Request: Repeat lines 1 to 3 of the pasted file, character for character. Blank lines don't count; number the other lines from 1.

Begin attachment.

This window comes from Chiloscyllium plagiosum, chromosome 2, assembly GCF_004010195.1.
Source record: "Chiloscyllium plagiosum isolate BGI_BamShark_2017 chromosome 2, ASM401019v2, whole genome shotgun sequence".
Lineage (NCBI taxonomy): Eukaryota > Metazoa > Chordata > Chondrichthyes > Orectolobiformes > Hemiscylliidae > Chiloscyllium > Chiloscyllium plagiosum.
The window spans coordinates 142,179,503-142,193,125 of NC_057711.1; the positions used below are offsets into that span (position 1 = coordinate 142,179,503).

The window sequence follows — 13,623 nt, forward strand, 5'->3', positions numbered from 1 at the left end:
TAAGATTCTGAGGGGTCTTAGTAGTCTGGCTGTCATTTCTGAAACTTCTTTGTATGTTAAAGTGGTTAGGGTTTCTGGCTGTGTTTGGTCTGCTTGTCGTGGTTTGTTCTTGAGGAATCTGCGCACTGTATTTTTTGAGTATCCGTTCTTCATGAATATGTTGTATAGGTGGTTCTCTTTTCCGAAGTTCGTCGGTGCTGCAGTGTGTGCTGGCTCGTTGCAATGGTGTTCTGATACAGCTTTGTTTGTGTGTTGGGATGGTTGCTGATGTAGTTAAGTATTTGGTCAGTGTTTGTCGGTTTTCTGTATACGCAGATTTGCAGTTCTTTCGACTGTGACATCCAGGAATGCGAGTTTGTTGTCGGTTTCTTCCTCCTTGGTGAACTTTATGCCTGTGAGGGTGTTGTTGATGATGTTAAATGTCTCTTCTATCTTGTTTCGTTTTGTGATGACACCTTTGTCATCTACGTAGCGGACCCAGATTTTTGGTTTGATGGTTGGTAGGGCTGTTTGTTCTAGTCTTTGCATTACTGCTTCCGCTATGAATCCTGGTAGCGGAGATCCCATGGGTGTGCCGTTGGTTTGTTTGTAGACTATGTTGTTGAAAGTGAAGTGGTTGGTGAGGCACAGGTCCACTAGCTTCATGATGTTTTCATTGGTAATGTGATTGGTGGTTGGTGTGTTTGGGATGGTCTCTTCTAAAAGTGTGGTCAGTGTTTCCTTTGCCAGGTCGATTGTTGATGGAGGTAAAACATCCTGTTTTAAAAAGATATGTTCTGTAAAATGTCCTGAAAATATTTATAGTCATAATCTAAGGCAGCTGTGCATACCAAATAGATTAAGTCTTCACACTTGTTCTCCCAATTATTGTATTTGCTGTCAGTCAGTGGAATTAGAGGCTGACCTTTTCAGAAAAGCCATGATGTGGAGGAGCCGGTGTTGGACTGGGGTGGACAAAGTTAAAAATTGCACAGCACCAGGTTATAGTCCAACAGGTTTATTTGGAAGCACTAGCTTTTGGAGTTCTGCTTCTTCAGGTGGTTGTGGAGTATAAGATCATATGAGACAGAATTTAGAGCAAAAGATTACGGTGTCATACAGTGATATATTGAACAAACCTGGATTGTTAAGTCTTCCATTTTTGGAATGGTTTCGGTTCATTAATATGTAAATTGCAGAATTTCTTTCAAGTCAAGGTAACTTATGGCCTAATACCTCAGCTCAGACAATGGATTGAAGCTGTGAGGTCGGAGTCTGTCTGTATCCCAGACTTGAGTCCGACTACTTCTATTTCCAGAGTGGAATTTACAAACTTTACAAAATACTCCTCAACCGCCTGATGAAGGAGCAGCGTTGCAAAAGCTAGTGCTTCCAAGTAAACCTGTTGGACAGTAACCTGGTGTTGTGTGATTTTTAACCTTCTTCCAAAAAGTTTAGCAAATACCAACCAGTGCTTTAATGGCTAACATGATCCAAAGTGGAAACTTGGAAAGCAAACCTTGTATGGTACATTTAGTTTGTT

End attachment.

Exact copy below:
This window comes from Chiloscyllium plagiosum, chromosome 2, assembly GCF_004010195.1.
Source record: "Chiloscyllium plagiosum isolate BGI_BamShark_2017 chromosome 2, ASM401019v2, whole genome shotgun sequence".
Lineage (NCBI taxonomy): Eukaryota > Metazoa > Chordata > Chondrichthyes > Orectolobiformes > Hemiscylliidae > Chiloscyllium > Chiloscyllium plagiosum.